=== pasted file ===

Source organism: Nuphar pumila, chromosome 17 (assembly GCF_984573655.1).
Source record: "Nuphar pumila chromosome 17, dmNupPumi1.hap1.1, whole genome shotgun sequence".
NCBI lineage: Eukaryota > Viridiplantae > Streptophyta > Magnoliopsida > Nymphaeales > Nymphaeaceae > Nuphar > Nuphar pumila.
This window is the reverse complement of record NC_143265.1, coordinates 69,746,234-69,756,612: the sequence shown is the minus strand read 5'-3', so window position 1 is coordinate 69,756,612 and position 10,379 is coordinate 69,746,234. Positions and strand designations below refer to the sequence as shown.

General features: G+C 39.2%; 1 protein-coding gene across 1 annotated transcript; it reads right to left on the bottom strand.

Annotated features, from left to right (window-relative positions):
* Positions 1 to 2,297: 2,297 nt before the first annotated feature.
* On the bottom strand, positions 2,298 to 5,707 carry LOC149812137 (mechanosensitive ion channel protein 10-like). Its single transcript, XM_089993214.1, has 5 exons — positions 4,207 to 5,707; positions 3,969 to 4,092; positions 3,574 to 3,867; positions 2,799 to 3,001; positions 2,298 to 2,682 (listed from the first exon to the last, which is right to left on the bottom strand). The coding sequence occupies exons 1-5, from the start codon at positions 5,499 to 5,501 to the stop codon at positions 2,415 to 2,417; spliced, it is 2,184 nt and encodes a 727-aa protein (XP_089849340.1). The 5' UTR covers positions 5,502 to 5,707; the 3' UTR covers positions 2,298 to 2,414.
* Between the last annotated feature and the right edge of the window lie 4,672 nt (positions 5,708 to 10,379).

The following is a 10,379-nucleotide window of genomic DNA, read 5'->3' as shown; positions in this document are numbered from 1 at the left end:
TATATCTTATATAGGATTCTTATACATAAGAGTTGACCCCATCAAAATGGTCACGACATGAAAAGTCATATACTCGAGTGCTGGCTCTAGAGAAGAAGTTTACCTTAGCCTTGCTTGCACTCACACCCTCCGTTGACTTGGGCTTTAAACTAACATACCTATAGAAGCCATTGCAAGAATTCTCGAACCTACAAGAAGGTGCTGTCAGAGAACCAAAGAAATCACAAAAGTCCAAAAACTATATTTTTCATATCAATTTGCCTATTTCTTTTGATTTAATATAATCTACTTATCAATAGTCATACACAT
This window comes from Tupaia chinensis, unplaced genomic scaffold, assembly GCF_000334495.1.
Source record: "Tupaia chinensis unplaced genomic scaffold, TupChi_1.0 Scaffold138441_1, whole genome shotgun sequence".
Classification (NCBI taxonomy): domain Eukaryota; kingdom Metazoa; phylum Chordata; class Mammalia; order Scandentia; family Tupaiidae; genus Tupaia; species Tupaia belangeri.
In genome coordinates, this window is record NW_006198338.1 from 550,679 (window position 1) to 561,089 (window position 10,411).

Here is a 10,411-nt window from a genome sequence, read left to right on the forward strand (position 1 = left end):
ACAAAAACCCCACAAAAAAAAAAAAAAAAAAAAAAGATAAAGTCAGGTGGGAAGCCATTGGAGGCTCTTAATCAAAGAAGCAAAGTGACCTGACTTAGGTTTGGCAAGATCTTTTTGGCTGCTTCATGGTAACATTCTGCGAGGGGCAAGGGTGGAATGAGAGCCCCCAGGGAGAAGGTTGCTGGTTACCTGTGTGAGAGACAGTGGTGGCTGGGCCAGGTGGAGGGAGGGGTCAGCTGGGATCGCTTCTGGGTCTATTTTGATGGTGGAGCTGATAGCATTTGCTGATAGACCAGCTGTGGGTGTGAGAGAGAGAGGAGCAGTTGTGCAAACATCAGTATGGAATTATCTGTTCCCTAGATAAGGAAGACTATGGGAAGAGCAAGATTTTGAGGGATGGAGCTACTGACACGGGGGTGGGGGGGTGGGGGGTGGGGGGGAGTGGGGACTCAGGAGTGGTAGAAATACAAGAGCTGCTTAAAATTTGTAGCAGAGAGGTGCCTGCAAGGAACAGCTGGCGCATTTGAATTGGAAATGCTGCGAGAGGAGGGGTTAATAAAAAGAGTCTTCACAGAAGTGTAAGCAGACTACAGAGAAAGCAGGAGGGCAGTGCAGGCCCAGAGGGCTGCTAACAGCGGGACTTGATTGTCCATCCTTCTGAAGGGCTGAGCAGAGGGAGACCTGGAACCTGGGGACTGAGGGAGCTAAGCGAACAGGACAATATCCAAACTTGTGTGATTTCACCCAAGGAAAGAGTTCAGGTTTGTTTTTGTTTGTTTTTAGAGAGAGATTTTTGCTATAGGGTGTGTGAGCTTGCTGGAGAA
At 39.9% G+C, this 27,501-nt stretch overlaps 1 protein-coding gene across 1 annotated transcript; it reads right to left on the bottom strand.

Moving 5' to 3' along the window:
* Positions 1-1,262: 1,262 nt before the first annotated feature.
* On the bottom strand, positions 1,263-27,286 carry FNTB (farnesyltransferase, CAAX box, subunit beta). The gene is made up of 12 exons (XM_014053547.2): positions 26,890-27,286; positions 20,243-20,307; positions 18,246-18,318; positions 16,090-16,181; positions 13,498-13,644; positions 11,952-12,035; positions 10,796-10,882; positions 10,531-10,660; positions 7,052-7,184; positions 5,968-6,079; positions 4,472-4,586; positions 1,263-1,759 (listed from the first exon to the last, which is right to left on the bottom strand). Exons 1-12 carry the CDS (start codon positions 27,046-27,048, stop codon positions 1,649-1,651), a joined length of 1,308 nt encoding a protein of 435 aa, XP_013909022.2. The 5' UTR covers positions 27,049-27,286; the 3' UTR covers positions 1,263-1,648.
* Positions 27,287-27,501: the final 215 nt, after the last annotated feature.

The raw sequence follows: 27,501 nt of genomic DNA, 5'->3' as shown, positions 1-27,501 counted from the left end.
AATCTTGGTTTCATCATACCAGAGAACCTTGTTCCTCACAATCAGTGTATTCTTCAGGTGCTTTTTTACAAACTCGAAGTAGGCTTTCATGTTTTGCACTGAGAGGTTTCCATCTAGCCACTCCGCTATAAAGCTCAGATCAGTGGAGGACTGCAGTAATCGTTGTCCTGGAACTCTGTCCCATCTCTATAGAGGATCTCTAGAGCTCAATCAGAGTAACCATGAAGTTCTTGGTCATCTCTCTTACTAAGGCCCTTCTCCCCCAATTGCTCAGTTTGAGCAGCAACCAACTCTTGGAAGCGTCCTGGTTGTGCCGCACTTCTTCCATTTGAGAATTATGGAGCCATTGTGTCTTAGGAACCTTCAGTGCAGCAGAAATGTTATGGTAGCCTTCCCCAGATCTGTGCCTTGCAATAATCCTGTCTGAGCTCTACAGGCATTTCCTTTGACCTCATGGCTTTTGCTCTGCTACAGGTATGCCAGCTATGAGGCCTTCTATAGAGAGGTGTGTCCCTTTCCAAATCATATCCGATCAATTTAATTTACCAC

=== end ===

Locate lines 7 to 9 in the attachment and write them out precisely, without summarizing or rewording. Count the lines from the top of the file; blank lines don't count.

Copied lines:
* Positions 1 to 2,297: 2,297 nt before the first annotated feature.
* On the bottom strand, positions 2,298 to 5,707 carry LOC149812137 (mechanosensitive ion channel protein 10-like). Its single transcript, XM_089993214.1, has 5 exons — positions 4,207 to 5,707; positions 3,969 to 4,092; positions 3,574 to 3,867; positions 2,799 to 3,001; positions 2,298 to 2,682 (listed from the first exon to the last, which is right to left on the bottom strand). The coding sequence occupies exons 1-5, from the start codon at positions 5,499 to 5,501 to the stop codon at positions 2,415 to 2,417; spliced, it is 2,184 nt and encodes a 727-aa protein (XP_089849340.1). The 5' UTR covers positions 5,502 to 5,707; the 3' UTR covers positions 2,298 to 2,414.
* Between the last annotated feature and the right edge of the window lie 4,672 nt (positions 5,708 to 10,379).